# Can anyone explain the process of multipoint multiplication in assembly?

Refer to the picture below and this link .

With regard to diagram 2.3, I understand why M (multiplier) and N (multiplier) are in the orders listed in "Partial product..M..L" in the rightmost column. This comes from the way we are usually taught to reproduce:

I understand why a digit is 64 bits long, because it is 32 bits times 32 bits.

I understand that the addresses go from P ~ P + 7 this way because the HO bit of the final product starts with P and the LO bit of the final product ends with P + 7.

I understand why each big rectangle splits into top and bottom half, because HCS12 can handle a maximum of 16 bits at a time, 16 bits at a time.

My problem: The way each small rectangle (bottom and top halves) is arranged confuses me. Apparently it should emulate a simplified multiplication process that I can understand how it's done. I just don't quite understand how this translates into numbers. The link from my first line also shows a similar process. I don't want to guess or guess what I think is going on. Can someone please explain in detail (preferably steps) how you figure out which small rectangle goes into which column and row; or, in other words, can you tell me how the multiplication process translates into a number?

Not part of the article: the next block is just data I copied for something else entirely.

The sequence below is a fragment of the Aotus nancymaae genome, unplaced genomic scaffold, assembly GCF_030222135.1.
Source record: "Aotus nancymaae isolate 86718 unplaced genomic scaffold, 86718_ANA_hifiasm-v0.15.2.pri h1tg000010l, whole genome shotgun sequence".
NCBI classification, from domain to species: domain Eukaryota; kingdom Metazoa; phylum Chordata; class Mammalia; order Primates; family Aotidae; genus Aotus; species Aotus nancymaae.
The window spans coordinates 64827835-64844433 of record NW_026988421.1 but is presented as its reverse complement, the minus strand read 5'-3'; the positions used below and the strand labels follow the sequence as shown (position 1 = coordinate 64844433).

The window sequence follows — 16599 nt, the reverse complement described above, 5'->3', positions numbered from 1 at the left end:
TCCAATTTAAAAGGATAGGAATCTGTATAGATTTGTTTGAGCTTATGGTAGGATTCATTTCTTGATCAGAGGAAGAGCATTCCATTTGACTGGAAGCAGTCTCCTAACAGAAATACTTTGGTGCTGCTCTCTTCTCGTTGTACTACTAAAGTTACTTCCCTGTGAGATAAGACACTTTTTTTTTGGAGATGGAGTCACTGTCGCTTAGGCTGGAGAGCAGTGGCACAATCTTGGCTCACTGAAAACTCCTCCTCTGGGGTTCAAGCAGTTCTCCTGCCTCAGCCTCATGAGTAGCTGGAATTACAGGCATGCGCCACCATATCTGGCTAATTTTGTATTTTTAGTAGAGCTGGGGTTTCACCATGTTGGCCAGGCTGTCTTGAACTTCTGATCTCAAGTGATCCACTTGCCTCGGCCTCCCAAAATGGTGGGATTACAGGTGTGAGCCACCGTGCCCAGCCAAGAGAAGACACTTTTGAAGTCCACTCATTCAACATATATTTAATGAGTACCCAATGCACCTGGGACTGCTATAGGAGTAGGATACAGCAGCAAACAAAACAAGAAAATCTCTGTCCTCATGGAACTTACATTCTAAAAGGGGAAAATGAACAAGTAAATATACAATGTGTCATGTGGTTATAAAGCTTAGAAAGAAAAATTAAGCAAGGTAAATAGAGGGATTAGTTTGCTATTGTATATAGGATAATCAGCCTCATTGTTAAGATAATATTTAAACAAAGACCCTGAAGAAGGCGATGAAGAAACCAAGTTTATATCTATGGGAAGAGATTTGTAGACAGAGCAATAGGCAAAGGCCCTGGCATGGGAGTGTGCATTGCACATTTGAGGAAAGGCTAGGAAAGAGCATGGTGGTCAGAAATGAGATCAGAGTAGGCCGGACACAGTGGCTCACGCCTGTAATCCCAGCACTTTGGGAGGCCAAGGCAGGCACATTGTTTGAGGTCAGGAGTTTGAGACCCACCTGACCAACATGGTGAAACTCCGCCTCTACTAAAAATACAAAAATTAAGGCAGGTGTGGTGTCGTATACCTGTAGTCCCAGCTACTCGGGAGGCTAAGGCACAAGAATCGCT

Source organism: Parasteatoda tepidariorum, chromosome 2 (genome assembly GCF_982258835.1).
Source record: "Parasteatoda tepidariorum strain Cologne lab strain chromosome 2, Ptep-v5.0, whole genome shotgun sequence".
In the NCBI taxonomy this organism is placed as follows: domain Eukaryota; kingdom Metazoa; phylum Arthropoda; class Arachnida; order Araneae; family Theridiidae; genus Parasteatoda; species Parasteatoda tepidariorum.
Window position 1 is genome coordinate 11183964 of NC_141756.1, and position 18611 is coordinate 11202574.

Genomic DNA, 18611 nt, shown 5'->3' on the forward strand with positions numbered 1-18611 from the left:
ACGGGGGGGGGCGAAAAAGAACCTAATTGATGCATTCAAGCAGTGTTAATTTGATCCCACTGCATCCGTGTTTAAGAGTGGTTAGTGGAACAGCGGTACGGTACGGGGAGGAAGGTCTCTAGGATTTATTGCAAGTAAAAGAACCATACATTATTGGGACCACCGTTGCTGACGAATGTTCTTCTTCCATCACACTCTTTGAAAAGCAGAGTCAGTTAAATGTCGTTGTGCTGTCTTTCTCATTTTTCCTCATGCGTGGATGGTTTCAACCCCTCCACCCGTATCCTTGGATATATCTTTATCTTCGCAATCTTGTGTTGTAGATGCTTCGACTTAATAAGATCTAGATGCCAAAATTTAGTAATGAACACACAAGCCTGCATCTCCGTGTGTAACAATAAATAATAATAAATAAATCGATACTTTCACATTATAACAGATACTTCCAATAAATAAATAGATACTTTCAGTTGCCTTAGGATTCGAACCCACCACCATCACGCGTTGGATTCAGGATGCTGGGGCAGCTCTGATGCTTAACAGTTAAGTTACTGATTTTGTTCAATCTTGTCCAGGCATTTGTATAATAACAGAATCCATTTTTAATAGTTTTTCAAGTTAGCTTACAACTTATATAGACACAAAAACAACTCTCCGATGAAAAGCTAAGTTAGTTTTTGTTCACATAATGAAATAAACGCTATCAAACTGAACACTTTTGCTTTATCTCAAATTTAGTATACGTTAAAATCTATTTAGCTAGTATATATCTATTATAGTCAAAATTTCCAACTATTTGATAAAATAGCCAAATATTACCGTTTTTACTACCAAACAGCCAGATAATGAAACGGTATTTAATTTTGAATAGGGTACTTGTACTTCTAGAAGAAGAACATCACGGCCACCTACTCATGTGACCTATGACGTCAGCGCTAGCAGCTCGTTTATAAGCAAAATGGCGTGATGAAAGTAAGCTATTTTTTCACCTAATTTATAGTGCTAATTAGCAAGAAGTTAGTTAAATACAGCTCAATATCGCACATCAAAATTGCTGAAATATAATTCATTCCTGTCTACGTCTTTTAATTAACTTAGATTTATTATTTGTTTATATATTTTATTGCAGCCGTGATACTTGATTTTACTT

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The equation you have

(M H <16 + M L) x (N H <16 + N L)

s `<<`

, which means "left shift". Note that a left shift by 16 is equivalent to multiplying by 65536, and two shifts by 16 are equivalent to one by 32.

If you multiply this, you get

M L x N L+
M H <16 x N L+
M L x N H<16 +
M H <16 x N H <16

If you pull out the shifts:

(M L x N L) <<0 +
(M H x N L) <16 +
(M L x N H) <<16 +
(M H x N H) <32

The shift values ​​now show the number of bits, each block is shifted from the left in the graph.

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